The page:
Wednesday, August 15, 2007 Safety

Note: This guide focuses on safety while online to help parents and young people. While some of the things I talk about may apply to other sites like myspace or xanga, I am going to specifically talk about facebook here. I will also be focusing just on the safety aspects not the overall functionality.

Basic setup:

  • Account – facebook ask you to use your real name (first and last) as your account name. This will be displayed on your page and will also show up in searches as part of your basic info.

  • Email – facebook asks you for a email and confirms that email is your by asking you to click on a link sent to that email. This becomes your default email for facebook.

  • Network – This is the main group or network as facebook calls it that you will be put into. In a college or high school format this will display the name of the school along with the anticipated graduation date.

  • Info – You have the option of have a number of things displayed on your profile page (main page). Everything from political and religious views, to relationship status and even phone, email, and address info are there to put in if you want.

Privacy settings:

From the privacy page you can restrict access to what is availible in a search of facebook or you can even limit certain people from seeing certain things.


This is the main function of facebook. A friend can see your profile page, send and receive messages, write on your wall, view your photos, and generally have any access to your information that they want.

Adding Friends:

A friend is added to your list after they friend request is made. You have the ability for 1 month to view that persons profile page to help you determine if you want to add them to your list. You can also ignore the request or even have the person blocked from the privacy settings page.

Staying safe:

  • NEVER add someone to your friends list that you have not met in person. A friend of a friend does not count. Someone who says they go to your school, church, Girl Scouts, etc, does not count as knowing them. If you have not physically seen them in real life then they may not exist.

  • NEVER give out your phone number to someone online that you have never met in person. Phone numbers can be traced to owners and owners can be traced to addresses.

  • NEVER call someone you only met online. With caller id systems now they will have your number and can trace you.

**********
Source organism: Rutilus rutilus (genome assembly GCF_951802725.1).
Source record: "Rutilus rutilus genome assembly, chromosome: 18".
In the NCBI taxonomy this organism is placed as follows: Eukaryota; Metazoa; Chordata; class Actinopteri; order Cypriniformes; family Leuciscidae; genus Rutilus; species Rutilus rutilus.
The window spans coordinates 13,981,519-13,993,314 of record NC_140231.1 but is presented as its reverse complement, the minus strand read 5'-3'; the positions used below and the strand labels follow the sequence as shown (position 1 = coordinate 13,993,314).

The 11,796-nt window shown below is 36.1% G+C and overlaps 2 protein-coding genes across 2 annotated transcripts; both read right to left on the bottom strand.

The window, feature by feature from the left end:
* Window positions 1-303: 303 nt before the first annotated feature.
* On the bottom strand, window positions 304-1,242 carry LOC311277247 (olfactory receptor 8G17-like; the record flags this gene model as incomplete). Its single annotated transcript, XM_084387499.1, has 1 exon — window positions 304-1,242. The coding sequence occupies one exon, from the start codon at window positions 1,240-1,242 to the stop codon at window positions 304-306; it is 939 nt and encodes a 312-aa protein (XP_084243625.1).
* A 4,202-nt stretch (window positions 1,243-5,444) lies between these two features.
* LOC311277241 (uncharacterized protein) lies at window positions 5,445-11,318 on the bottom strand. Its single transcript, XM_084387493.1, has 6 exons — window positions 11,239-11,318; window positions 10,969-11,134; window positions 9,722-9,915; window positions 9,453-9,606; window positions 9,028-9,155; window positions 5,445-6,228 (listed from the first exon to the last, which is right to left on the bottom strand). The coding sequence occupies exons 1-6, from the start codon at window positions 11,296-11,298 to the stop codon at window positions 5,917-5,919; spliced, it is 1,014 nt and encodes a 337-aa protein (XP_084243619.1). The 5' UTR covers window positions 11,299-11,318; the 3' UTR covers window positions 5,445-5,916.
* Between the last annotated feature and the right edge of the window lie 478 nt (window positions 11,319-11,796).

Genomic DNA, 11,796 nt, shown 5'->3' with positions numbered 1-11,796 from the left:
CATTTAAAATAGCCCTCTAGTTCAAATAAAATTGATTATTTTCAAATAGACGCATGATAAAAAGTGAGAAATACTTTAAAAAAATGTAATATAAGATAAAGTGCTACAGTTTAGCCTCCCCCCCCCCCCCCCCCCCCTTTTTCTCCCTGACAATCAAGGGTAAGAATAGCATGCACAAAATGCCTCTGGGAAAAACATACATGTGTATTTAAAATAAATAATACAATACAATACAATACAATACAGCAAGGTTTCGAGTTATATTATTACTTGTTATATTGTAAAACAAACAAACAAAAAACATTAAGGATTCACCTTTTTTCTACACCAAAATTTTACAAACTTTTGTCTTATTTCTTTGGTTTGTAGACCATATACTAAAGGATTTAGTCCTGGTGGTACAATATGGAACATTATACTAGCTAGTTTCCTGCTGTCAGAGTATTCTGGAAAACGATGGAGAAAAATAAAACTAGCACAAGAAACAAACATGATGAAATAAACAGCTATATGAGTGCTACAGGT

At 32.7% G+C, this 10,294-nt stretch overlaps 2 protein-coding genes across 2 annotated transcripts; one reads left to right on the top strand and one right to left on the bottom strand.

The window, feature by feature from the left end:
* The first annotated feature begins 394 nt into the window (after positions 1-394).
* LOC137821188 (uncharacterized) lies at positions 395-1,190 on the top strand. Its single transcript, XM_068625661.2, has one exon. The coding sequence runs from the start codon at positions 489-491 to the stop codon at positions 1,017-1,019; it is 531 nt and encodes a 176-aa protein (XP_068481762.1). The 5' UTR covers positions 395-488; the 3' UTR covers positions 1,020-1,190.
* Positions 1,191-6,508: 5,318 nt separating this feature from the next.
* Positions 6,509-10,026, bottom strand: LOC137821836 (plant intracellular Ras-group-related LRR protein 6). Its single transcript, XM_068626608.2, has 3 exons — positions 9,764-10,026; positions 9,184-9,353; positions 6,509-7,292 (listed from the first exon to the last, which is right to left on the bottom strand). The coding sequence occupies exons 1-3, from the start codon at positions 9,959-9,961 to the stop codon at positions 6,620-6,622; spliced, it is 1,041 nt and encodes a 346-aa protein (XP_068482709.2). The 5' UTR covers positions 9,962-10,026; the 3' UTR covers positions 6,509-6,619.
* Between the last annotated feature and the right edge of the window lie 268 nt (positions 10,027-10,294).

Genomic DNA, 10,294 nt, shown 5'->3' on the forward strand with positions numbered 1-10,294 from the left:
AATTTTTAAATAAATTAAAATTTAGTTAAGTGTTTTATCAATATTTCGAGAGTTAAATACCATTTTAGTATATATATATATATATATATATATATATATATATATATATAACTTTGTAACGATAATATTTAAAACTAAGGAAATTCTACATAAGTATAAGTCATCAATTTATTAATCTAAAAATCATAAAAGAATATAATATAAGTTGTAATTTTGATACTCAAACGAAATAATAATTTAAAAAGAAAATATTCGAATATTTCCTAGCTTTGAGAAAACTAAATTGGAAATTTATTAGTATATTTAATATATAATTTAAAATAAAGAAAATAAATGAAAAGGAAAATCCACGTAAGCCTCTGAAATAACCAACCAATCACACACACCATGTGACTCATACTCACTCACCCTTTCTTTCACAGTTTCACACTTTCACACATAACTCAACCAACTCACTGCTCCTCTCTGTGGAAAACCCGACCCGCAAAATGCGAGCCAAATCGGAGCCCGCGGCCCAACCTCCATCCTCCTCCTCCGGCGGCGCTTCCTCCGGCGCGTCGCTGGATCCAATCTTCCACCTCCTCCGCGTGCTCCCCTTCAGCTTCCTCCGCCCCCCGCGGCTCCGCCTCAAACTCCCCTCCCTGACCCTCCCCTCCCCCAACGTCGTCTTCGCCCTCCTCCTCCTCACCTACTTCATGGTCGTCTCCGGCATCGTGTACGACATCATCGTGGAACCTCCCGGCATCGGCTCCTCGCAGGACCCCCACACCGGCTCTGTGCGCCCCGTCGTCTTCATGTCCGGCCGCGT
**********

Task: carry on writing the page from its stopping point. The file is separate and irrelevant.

• NEVER arrange to meet someone you only talked to online, IM'd, called on the phone, emailed.

  • Meeting someone online is not meeting them. As far as you know they may not be telling the truth.

  • NEVER post any personal information on your site.

  • NEVER post any personal information on your WALL.

FOR PARENTS seems to be one of the most secure and user friendly of the social networking sites out there. One of it's major safety valves is also one of it's major vulnerabilities. In order to have access to another person's profile page with more personal information you need to be added as a friend. The power to approve friend requests lies solely with the account holder. says it does not allow accounts for those under 13yrs of age. This means teens 13 and up have to make the decision of who to add to their list of friends.

What should I do as a parent to keep my kid safe and not have them sneak around?

First the danger in not letting them any access to a social networking site like can mean that they will sneak around behind your back to do it. They will get on at a friends house, neighbors, relatives, library or even school.

If you decide to let your kids have a account then do it with them. They might not like you having some access to their personal page, but it can be a good compromise.

Here is what you should do:

  • Create your own account. You can use the local area you live in as your network.

  • Add your child as a friend and make sure they accept your request.

  • Check your child's profile page over very well.

  • Check the friends your child has listed. If you do not know who they are then look into it.

  • Work with your child to create a profile that can be safe.

  • Check your child's profile page on a DAILY basis. You can get an alert on your home page when they add new friends or applications.

  • Keep the lines of communication open with your child. Make sure they are comfortable coming to you when they do not feel right about something.

  • Don't take any of their or your concerns lightly. There are far too many Internet predators out there to now. Err on the side of caution.

  • In order to keep you child from hiding things from you do not bug them about every little thing on their page. This can cause them to regress and hide their Internet activities from you.

Use your instincts and your judgment. If you feel you really cannot trust your child on the Internet then install some type of URL blocking or key logging software. This can alert you to any access your child has on the Internet. You can get detailed logs and even screen shots of what your child is doing.

The best policy usually is to work with your child to learn how to use the Internet safely. They need to know what dangers are out there and what to look for. You need to stay vigilant.

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